By Tom Ballard, Chief Alliance Officer, PYA
On the heels of commercializing a third test focused on autoimmune diseases in 2018, Chase Spurlock of Nashville start-up IQuity says he and his team asked themselves a key question: “How can we leverage our data science knowledge and disease experience in a bigger way?”
After all, the company that Spurlock founded is built on more than a decade of machine learning expertise with genomic data across multiple autoimmune diseases.
The answer was to build the first data analytics platform to help payers – insurance companies, self-insured enterprises, and their Third-Party Administrators – find and fix their addressable autoimmune disease risks. Unlike the genomic blood data that IQuity studied previously, this platform requires only insurance claims data to produce insights that providers can use to positively impact patient care.
How costly is the population that includes autoimmune diseases like multiple sclerosis, rheumatoid arthritis, Crohn’s disease, and ulcerative colitis?
Spurlock, IQuity’s Chief Executive Officer, cites data from the National Institutes of Health that says autoimmune diseases affect more than 23.5 million Americans and cost the healthcare system more than $100 billion annually. That’s more than either cancer or heart disease, both in terms of individuals impacted and the resulting diagnosis and treatment costs.
IQuity’s platform will also target fibromyalgia and irritable bowel syndrome. These disorders are not autoimmune diseases, but mimic the symptoms of autoimmune disease – presenting an opportunity for IQuity to help alleviate diagnostic confusion. Collectively, these six conditions can impact up to 16% of a given population.
“Every one of these diseases affects you or someone you know,” Julia Polk, IQuity’s Chief Strategy Officer and Chief Financial Officer, adds.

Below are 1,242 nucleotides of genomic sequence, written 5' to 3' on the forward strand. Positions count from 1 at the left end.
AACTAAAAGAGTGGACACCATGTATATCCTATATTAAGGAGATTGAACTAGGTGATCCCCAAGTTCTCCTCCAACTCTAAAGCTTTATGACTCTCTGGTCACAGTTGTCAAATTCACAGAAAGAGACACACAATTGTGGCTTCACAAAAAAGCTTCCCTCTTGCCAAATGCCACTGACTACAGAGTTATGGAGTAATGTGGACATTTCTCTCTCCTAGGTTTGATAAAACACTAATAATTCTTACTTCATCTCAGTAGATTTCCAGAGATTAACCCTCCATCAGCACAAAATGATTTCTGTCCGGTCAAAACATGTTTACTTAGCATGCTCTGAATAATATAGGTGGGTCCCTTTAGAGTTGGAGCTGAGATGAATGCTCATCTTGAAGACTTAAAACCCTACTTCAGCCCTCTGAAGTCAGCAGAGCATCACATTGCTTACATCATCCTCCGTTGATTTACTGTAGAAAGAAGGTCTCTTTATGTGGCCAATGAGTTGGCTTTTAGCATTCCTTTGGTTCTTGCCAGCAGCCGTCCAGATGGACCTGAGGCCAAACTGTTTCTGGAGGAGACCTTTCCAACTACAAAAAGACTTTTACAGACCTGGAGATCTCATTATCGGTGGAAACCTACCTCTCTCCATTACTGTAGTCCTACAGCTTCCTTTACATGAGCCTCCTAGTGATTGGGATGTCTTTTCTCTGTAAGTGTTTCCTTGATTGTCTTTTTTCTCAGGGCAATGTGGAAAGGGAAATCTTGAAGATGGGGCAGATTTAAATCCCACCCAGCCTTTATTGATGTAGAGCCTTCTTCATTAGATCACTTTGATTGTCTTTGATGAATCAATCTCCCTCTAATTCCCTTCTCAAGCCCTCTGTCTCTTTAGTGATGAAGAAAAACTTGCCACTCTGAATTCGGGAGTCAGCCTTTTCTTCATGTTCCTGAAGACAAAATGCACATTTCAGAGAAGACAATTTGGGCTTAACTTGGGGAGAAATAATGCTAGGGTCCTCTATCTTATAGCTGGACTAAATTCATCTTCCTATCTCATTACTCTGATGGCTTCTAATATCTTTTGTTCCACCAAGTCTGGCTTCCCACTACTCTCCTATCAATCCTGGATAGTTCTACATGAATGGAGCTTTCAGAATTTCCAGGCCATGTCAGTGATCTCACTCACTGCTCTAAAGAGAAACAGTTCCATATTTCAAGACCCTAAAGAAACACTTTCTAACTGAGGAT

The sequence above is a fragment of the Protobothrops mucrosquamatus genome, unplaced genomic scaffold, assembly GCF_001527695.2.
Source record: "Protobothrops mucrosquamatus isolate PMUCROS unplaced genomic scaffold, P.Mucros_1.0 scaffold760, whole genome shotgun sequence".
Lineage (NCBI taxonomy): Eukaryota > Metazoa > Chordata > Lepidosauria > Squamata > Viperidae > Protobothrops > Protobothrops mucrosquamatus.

For the company that recently moved its corporate offices into Nashville’s iconic Cummins Station, the singular focus is to help individuals that might have an undetected autoimmune disease, one that is misdiagnosed, or one that goes uncontrolled. IQuity’s genomics lab is still in the nearby Cumberland Emerging Technologies facility.
“The treatments for autoimmune disease are expensive,” Spurlock says, adding, “Our past experience with our genomics tests suggest that doctors are using our tools to correct misdiagnoses.”
Why is that important? He and Polk cite several reasons. Establishing an early, accurate diagnosis lessens disability, improves quality of life, and can save millions in avoidable medical expenses. Patients who are misdiagnosed are receiving therapies that cost tens of thousands of dollars each year.
“The drugs used to treat autoimmune disease carry certain risks,” Spurlock says, emphasizing the importance of getting the diagnosis right. Someday Spurlock and Polk hope the platform will be able to connect patients with optimal treatments.
“You have patients that might not be on the best drug,” Spurlock stated. Polk amplified this point, explaining that “the patient’s disease might be controlled this month but uncontrolled the next month.” For now, IQuity hopes that its monitoring approach will allow providers to have an ‘early warning system’ that enables care teams to be proactive and make the necessary changes to a patient’s treatment plan.
To help with implementation, IQuity recently partnered with SwitchPoint Ventures, itself a Nashville start-up led by Ray Guzman. It is important to note, as Spurlock did in this late 2017 teknovation.biz article, that IQuity is providing a tool, not a test. “The doctors are making the diagnosis and treatment decisions,” he said at the time.
So, how does the process that IQuity utilizes actually work?
- The client sends healthcare claims and other structured data to IQuity.
- That data is enriched with IQuity’s proprietary data and social determinants of health – socio-economic, crime, environmental, etc. – based on zip code.
- The data are analyzed for trends.
- IQuity delivers insights from the analysis to the plan provider and individual results to the providers or patients.
From there, the plans are able to better identify and understand the risks and to recommend actions to improve patient outcomes while also reducing medical care expenditures.
“We are the only people doing this level of analytics in autoimmune diseases,” Spurlock says, adding, “This is a framework that can be applied to any disease. IQuity has a remarkable opportunity to impact clinical outcomes and costs.”
For Polk, a long-time player in the Nashville start-up and corporate scene, it’s exciting seeing the progress that IQuity has made.
“We’ve come a long way in a short period of time and our entire team is committed to never losing sight that patients are the ultimate beneficiaries of any technology we develop,” she says.